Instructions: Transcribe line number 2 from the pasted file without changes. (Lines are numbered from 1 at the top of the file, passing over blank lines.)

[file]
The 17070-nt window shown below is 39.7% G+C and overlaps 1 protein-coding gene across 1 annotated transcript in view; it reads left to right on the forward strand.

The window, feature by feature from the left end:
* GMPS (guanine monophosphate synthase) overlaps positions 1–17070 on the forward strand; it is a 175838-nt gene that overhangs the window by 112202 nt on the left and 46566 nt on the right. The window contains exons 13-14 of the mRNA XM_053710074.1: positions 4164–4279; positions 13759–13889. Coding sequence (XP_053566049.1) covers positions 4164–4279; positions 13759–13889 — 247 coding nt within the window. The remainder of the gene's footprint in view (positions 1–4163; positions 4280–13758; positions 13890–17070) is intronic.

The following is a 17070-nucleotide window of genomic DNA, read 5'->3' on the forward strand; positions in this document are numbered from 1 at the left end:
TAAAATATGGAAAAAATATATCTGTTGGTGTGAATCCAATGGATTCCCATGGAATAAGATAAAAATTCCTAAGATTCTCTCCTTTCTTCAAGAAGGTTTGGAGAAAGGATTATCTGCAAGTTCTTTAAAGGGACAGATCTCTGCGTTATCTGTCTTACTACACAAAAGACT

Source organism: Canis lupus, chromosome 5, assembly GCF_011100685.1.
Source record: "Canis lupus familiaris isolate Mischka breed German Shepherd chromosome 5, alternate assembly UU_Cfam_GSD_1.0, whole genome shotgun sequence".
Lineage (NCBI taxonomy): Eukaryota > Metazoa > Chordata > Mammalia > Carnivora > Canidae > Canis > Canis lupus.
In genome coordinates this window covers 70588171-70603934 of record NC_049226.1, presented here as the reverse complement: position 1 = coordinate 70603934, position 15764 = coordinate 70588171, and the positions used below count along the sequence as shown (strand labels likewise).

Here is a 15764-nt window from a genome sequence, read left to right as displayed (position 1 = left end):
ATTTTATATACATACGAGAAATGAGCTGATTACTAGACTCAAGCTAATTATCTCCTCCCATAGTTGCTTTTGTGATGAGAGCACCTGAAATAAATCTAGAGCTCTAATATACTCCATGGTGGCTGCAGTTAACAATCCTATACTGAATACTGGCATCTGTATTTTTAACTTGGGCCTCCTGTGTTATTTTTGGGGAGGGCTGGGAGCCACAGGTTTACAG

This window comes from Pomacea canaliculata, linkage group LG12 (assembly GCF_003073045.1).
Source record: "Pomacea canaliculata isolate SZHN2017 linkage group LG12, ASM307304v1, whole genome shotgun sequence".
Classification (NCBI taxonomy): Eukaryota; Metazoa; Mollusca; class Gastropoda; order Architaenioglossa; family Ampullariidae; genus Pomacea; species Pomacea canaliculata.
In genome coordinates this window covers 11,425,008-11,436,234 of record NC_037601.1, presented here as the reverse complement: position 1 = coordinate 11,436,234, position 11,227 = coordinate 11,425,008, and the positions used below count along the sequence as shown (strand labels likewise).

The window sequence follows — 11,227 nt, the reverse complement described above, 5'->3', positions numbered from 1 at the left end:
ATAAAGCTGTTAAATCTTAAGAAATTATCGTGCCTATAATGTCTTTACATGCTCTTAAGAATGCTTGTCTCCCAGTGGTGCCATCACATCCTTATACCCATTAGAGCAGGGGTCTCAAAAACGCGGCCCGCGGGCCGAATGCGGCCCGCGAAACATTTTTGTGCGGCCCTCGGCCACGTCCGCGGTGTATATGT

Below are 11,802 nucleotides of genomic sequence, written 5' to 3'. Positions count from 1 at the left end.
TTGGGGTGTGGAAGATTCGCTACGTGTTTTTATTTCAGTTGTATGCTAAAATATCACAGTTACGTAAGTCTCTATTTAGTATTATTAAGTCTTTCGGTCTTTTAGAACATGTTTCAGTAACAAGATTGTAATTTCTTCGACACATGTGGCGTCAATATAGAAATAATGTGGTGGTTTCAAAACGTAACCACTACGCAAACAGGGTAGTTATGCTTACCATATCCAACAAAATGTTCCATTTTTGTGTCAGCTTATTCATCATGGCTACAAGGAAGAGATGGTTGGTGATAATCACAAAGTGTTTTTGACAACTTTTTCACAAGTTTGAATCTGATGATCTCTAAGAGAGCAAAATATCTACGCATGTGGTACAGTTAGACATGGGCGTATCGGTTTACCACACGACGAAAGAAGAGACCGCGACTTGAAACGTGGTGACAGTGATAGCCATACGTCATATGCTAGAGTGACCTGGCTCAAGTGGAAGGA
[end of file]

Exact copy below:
The window, feature by feature from the left end: